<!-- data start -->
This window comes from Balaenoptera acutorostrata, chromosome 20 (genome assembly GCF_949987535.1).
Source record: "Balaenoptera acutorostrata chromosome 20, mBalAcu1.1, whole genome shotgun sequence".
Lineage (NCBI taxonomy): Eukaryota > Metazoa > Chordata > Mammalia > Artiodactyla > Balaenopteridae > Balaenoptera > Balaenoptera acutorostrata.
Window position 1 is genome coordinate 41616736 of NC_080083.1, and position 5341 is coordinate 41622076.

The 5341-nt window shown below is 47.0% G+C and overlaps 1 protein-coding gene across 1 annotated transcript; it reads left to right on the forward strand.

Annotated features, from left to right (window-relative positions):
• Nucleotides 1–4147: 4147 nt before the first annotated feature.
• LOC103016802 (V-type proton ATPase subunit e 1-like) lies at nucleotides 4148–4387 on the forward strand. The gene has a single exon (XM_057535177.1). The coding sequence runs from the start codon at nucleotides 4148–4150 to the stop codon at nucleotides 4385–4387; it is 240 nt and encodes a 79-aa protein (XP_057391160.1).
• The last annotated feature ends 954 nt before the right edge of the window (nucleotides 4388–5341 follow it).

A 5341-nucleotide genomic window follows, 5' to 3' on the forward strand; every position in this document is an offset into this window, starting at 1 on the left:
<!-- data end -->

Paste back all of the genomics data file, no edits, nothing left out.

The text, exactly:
This window comes from Balaenoptera acutorostrata, chromosome 20 (genome assembly GCF_949987535.1).
Source record: "Balaenoptera acutorostrata chromosome 20, mBalAcu1.1, whole genome shotgun sequence".
Lineage (NCBI taxonomy): Eukaryota > Metazoa > Chordata > Mammalia > Artiodactyla > Balaenopteridae > Balaenoptera > Balaenoptera acutorostrata.
Window position 1 is genome coordinate 41616736 of NC_080083.1, and position 5341 is coordinate 41622076.

The 5341-nt window shown below is 47.0% G+C and overlaps 1 protein-coding gene across 1 annotated transcript; it reads left to right on the forward strand.

Annotated features, from left to right (window-relative positions):
• Nucleotides 1–4147: 4147 nt before the first annotated feature.
• LOC103016802 (V-type proton ATPase subunit e 1-like) lies at nucleotides 4148–4387 on the forward strand. The gene has a single exon (XM_057535177.1). The coding sequence runs from the start codon at nucleotides 4148–4150 to the stop codon at nucleotides 4385–4387; it is 240 nt and encodes a 79-aa protein (XP_057391160.1).
• The last annotated feature ends 954 nt before the right edge of the window (nucleotides 4388–5341 follow it).

A 5341-nucleotide genomic window follows, 5' to 3' on the forward strand; every position in this document is an offset into this window, starting at 1 on the left: